Serotonin is a neurotransmitter (or chemical messenger) that controls and stabilizes your mood and functions in your brain. What might surprise you is that it’s also crucial to the functions of your digestive system. Your gut produces about 95 percent of the serotonin in your body, and changes in your serotonin level affect your gut as well as your brain.
Irritable bowel syndrome (IBS) is a common condition that primarily affects your large intestine. Causes of IBS are not clearly understood, and symptoms include abdominal cramping and pain, bloating and gas, and diarrhea or constipation. It’s characterized by episodes of flare-ups, which can last days, weeks, or even months.
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The enteric nervous system is a semiautonomous nervous system located in your gut. It’s embedded in the lining of your gastrointestinal system, from your esophagus to your anus, and hundreds of millions of nerve cells direct movement through it. It can perform some tasks on its own, independent of the brain, such as coordinating reflexes and secreting enzymes, one of which is serotonin.
Neural pathways connect your enteric nervous system and your brain, and each affects the other — think of butterflies in your stomach when you’re nervous, or having to use the bathroom when you’re anxious, even though you just went. Additionally, flare-ups of IBS in your gut can be caused by stress or anxiety from your brain.
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Serotonin affects many aspects of your gut function, including:
- the motility of your bowels, or how fast food moves through your system
- how much fluid, such as mucus, is secreted in your intestines
- how sensitive your intestines are to sensations like pain and fullness from eating
Some nerve receptors are responsible for sending messages to your brain that signal nausea, bloating, and pain, while others change your sensitivity to or intensity of how distended or full your intestines feel. Levels of each of these receptors vary from person to person. For example, your stomach may interpret what others perceive as a normal feeling of fullness, as pain.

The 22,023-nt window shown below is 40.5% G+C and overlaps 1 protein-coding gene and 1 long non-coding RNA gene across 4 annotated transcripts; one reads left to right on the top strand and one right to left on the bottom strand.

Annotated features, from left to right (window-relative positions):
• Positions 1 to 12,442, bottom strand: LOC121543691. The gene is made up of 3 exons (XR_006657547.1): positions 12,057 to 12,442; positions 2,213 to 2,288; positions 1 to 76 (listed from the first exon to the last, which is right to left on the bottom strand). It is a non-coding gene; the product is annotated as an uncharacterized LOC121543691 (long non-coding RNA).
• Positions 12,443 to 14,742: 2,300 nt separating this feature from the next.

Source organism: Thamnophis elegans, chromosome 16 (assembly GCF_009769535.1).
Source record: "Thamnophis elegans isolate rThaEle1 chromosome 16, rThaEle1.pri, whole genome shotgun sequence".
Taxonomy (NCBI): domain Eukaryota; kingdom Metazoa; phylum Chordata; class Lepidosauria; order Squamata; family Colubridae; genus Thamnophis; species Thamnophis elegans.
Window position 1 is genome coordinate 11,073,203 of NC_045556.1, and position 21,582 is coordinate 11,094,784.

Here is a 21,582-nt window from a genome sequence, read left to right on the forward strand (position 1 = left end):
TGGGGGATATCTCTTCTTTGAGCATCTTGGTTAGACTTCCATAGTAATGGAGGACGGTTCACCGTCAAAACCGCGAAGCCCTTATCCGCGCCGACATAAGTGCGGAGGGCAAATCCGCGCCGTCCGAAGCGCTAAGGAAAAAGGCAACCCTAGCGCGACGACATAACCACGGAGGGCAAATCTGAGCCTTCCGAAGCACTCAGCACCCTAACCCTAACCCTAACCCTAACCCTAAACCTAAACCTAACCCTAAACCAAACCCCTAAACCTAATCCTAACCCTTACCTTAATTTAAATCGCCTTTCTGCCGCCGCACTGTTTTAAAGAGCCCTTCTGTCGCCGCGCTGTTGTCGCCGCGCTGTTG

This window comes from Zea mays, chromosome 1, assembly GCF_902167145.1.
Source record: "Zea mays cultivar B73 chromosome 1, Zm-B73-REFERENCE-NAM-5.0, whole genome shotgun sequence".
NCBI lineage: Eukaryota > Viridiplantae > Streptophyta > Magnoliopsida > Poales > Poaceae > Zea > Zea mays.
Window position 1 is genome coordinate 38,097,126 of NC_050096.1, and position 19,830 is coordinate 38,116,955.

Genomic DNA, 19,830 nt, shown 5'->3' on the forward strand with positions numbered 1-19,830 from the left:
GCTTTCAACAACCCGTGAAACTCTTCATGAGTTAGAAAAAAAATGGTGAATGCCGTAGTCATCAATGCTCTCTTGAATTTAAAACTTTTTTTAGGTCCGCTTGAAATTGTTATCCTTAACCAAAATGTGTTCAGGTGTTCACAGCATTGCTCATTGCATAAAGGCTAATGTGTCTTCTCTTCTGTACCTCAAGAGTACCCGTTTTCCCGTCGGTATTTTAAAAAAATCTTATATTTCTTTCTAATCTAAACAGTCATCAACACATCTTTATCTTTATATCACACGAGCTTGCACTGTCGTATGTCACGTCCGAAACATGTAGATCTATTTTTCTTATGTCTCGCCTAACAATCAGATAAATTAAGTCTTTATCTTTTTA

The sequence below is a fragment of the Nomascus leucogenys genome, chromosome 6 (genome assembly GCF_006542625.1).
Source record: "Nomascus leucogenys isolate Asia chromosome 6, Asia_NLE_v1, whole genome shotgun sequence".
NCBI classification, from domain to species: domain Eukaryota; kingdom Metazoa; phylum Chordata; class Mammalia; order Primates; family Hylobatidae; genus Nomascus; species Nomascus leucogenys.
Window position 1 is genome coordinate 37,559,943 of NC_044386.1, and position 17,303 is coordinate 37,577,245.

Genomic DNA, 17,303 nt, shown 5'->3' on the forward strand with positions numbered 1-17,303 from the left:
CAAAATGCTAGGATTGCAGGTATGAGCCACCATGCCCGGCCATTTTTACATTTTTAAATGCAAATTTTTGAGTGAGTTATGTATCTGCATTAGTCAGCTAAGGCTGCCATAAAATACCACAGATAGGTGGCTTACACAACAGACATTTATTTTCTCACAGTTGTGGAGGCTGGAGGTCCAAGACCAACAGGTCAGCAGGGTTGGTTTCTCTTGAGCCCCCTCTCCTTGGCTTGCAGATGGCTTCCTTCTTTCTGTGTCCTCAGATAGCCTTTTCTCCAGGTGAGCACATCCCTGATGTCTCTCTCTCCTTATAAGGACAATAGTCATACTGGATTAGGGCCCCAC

People with IBS who experience constipation often have lower levels of serotonin, the muscles in their rectums are less reactive to serotonin, and they’re more likely to have hard or lumpy stools. Those with IBS and high levels of serotonin can have diarrhea, and their rectums are more reactive, with loose or watery stools.
IBS patients have to deal with a variety of symptoms, not all of which are related to the bowel. Low levels of serotonin may make you more prone to fibromyalgia, a heightened sensitivity to pain in muscles throughout your body. Altered levels of serotonin can also interrupt your sleep patterns and are associated with chronic depression and anxiety disorders.
Selective serotonin reuptake inhibitors (SSRIs) are a group of drugs commonly used to treat depression. These drugs allow more serotonin to be available for your nerve cells to use, but antidepressants and antianxiety medications might not treat IBS. Research continues to look for medications that are specifically designed to treat the serotonin changes seen in IBS without damaging side effects.
Talk to your doctor about current and emerging serotonin-related therapies that could address your specific symptoms. Don’t forget that exercise and relaxation techniques like meditation can alter your serotonin levels enough to have a positive impact on your symptoms.
The nervous systems of your brain and your gut are connected by neural pathways, and serotonin plays an important role in both, regulating basic functioning and mood. Serotonin can affect your IBS symptoms, and altering serotonin levels through medication can help treat them.